- مبلغ: ۸۶,۰۰۰ تومان
- مبلغ: ۹۱,۰۰۰ تومان
Conserving large carnivores in an increasingly crowded planet raises difficult challenges. A recurring debate is whether large carnivores can be conserved in human used landscapes (land sharing) or whether they require specially designated areas (land sparing). Here we show that 40% of the 170 protected areas in the global range of the snow leopard (Panthera uncia) are smaller than the home range of a single adult male and only 4– 13% are large enough for a 90% probability of containing 15 or more adult females. We used data from 16 snow leopards equipped with GPS collars in the Tost Mountains of South Gobi, Mongolia, to calculate home range size and overlap using three different estimators: minimum convex polygons (MCP), kernel utility distributions (Kernel), and local convex hulls (LoCoH). Local convex hull home ranges were smaller and included lower proportions of unused habitats compared to home ranges based on minimum convex polygons and Kernels. Intra-sexual home range overlap was low, especially for adult males, suggesting that snow leopards are territorial. Mean home range size based on the LoCoH estimates was 207 km2 ± 63 SD for adult males and 124 km2 ± 41 SD for adult females. Our estimates were 6–44 times larger than earlier estimates based on VHF technology when comparing similar estimators, i.e. MCP. Our study illustrates that protected areas alone will not be able to conserve predators with large home ranges and conservationists and managers should not restrict their efforts to land sparing.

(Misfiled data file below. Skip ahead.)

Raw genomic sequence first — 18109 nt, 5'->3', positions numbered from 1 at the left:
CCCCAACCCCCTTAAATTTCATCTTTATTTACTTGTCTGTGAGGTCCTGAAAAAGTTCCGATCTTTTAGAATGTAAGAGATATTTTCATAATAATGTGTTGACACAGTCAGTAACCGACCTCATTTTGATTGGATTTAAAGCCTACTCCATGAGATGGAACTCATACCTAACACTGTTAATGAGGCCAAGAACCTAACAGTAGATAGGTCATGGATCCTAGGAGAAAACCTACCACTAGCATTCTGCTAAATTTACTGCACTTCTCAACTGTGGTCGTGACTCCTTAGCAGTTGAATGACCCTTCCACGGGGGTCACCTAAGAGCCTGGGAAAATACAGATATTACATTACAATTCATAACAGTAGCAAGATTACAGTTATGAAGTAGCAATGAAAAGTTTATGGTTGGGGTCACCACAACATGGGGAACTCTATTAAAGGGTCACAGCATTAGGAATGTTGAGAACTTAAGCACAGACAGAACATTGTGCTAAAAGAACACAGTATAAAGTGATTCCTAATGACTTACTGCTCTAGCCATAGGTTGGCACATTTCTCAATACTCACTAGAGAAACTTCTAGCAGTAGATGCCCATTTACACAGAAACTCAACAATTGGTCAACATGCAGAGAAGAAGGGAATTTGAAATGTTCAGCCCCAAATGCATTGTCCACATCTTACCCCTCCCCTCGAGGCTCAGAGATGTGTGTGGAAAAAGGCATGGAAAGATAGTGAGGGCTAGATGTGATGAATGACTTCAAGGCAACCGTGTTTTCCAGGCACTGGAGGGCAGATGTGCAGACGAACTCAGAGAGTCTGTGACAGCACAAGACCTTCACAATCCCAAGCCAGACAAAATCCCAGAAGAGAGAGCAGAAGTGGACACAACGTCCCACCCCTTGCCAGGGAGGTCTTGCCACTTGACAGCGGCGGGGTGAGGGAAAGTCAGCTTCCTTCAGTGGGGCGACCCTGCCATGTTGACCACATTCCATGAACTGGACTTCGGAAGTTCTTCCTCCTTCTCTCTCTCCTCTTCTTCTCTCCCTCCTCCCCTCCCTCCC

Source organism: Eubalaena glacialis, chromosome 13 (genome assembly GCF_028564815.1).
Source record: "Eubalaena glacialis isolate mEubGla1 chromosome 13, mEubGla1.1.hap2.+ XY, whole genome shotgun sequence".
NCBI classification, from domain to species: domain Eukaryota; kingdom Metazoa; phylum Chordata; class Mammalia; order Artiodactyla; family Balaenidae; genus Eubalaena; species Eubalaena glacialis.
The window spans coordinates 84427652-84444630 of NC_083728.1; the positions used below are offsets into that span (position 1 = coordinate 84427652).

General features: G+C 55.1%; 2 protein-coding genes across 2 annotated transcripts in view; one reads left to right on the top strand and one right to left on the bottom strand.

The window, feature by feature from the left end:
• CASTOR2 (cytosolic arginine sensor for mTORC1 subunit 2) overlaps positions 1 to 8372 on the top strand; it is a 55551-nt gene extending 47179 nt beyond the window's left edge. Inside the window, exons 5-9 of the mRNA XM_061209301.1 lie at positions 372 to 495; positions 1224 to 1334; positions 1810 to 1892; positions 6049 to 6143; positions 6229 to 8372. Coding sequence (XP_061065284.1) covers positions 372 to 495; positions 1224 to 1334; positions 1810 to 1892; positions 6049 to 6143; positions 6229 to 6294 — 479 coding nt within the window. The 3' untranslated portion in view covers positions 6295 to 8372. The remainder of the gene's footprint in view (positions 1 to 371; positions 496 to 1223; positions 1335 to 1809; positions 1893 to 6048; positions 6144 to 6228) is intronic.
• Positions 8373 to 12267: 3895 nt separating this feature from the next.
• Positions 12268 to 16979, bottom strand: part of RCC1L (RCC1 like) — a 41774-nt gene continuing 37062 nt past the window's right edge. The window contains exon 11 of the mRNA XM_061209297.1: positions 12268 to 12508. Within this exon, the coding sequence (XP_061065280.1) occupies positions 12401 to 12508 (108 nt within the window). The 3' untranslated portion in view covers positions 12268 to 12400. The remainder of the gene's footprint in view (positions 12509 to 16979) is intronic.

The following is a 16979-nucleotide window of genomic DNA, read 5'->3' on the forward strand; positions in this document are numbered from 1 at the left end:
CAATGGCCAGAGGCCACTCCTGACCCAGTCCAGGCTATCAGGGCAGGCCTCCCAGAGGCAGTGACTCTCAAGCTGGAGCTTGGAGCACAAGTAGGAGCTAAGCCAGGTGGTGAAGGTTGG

Understanding spatial ecology is fundamental for the development of conservation and management plans for wide-ranging animals such as large carnivores (Woodroffe and Ginsberg, 2000). Our study found: (1) substantially larger home ranges of snow leopards than previously published, estimates that are 6–44 times larger than VHF-based studies when comparing similar home range estimators (MCP Jackson, 1996; Oli, 1997; McCarthy et al., 2005), (2) evidence of territoriality with low overlap between adults of the same sex, and (3) that only a small proportion of the protected areas in the snow leopard range are large enough to support 15 or more adult females. In theory, a few very large protected areas could be enough to conserve the species, however even for the smallest home range estimate with overlap of two neighbours (i.e. the most generous estimate of how many snow leopards that can fit into a protected area) only eight of the existing protected areas were estimated to be capable of harbouring N50 adult females, all of which lie in the eastern end of the snow leopard distribution range (Table S2). These results highlight that snow leopards have a substantially larger spatial need than previously thought. The results also suggest that land sparing with protected areas forming the backbone of snow leopard conservation would not be sufficient to secure longterm and large-scale population viability. Even so, well-managed protected areas remain important as legally recognized protection from damaging land uses such as mining or linear intrusions that can fragment populations or destroy habitats, as well as foundations from which larger protected areas can grow.